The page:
Canadian Running

Crossing the Line

Running With Greg

- Brad Woods is a father, storytelle­r and educator who runs in and around Guelph, Ont. By Brad Woods

In most respects, my older brothers, Jeff and Greg, make me better at everything I do. They encourage and inspire me, both in my profession­al life as a storytelle­r and educator, and personally, through the friendship­s we share. The exception is running. All three of us run, but I run faster, farther and more often than they do.

A few years ago I ran the Canada Army Run half-marathon in Ottawa with Greg, a high-school communicat­ions technology teacher in the Toronto area. It was his first half-marathon. He finished well enough, but we agreed he could do better, and within a couple of months, we were both training for our next half-marathon. During one of his long runs, Greg had a strange sensation up and down one side of his body. He knew something wasn’t right, so he got an assessment, a diagnosis and a second opinion. Greg had developed multiple sclerosis.

All of us reacted with disbelief and fear. MS is a degenerati­ve disorder of the central nervous system for which there is, as yet, no cure. It can affect the brain, spinal cord, limbs, muscles, balance and co-ordination – essentiall­y, your overall ability to function. Greg experience­d typical early symptoms (numbness and discomfort). These have remained consistent on the right side of his body.

But he refused to let fear take over. Somehow, he seemed to take it in stride, almost welcoming it. It was inspiring to watch him seek a variety of treatments and remedies, consistent­ly choosing creativity and resourcefu­lness over panic and pessimism. He adjusted what he ate, when he slept, how he worked and the way he exercised. Essentiall­y, he altered the way he lives.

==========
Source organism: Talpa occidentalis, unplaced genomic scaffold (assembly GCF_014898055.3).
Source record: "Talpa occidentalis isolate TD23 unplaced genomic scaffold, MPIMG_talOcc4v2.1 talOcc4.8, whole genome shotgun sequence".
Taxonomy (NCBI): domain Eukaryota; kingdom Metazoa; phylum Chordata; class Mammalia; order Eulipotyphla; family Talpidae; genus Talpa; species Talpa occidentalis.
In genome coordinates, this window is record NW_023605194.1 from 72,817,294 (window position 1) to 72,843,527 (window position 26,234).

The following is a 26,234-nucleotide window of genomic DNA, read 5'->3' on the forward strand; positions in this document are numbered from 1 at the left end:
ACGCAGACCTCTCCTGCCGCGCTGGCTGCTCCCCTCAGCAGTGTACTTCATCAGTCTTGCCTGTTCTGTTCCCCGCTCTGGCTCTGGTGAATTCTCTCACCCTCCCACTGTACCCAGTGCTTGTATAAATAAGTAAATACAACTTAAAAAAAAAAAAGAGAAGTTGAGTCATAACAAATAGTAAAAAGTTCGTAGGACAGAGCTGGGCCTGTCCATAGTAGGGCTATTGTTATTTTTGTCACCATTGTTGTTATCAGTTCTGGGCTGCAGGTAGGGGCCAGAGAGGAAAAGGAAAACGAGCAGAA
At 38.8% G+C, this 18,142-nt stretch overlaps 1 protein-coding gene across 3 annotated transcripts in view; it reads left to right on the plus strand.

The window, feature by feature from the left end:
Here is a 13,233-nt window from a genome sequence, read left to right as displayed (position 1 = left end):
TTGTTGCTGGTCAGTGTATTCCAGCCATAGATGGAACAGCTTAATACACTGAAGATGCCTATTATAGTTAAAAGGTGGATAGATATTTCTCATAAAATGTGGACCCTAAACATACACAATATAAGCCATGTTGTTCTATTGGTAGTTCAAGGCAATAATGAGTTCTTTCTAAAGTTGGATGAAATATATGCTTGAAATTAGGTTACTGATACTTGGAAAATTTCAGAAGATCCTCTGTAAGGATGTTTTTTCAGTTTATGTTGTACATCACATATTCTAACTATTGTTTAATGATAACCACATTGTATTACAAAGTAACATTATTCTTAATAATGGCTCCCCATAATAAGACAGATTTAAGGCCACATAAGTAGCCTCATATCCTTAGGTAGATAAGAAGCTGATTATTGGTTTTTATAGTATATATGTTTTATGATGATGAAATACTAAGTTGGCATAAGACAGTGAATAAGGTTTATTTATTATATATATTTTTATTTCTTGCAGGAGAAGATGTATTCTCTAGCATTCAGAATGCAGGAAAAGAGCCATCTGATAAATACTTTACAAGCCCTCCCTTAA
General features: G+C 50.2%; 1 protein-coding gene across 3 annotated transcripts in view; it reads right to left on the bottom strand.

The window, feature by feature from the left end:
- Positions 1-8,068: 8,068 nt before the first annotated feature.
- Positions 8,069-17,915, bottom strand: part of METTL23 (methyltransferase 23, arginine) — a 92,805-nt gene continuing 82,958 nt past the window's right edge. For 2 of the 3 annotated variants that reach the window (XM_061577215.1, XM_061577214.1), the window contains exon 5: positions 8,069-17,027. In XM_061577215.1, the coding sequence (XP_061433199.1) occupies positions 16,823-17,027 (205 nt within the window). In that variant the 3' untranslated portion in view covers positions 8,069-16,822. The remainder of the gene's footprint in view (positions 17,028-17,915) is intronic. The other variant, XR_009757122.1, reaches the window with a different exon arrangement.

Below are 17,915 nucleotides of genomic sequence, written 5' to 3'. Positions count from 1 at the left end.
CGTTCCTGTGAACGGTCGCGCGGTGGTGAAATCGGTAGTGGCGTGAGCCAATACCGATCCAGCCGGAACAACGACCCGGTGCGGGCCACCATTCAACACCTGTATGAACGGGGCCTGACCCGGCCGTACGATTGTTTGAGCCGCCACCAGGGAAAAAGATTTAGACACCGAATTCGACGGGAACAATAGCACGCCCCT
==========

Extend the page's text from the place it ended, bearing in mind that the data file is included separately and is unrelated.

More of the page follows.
He counts himself fortunate that this has worked for him, and we know that might not always be the case – that things could change or get worse. I believe his symptoms have remained manageable thanks to his determinat­ion and diligence in changing his lifestyle habits, but I’m aware that not everyone is so fortunate. The good news is, if his symptoms do increase and he is no longer able to deal with it on his own, medical treatments are available. Greg has said, “Had my symptoms been debilitati­ng, I would have agreed to the immune-suppressin­g medication that my neurologis­t was suggesting.”

Thankfully, he has been able to continue teaching, to make music and art, as well as to hike, bike and paddle a canoe. He has also continued running. Not as fast or as far as before, but running nonetheles­s.

In many ways, Greg seems healt hier, happier and f it ter now. “I feel like my diagnosis forced me into a much healthier lifestyle that was a long time coming,” he says. As his quality of life seemed to i mprove, I couldn’t help but work on my own. True to form, Greg was leading by example. The fact that he kept running despite the discomfort, the uncertaint­y and the changes ensured that I would as well. His newfound commitment to health was all the motivation I would ever need on the days when I was looking for an excuse not to run.

Though I still run faster, farther and more often than either of my brothers, Greg is definitely now the best runner of the three of us. When he runs, it is with greater intention, purpose and focus. He still hasn’t run that second half-marathon, and I’m not sure that he ever will. He seems less concerned with times and distances and more interested in simply getting outside, putting one foot in front of the other, appreciati­ng the opportunit­y and recognizin­g how good it makes him feel.

Greg will always have MS, but his example has taught me about priorities, discipline and resilience – the things that running is really all about. As a result, he has made me a better runner.

I can now say with confidence that my brothers have made me better at everything I do.

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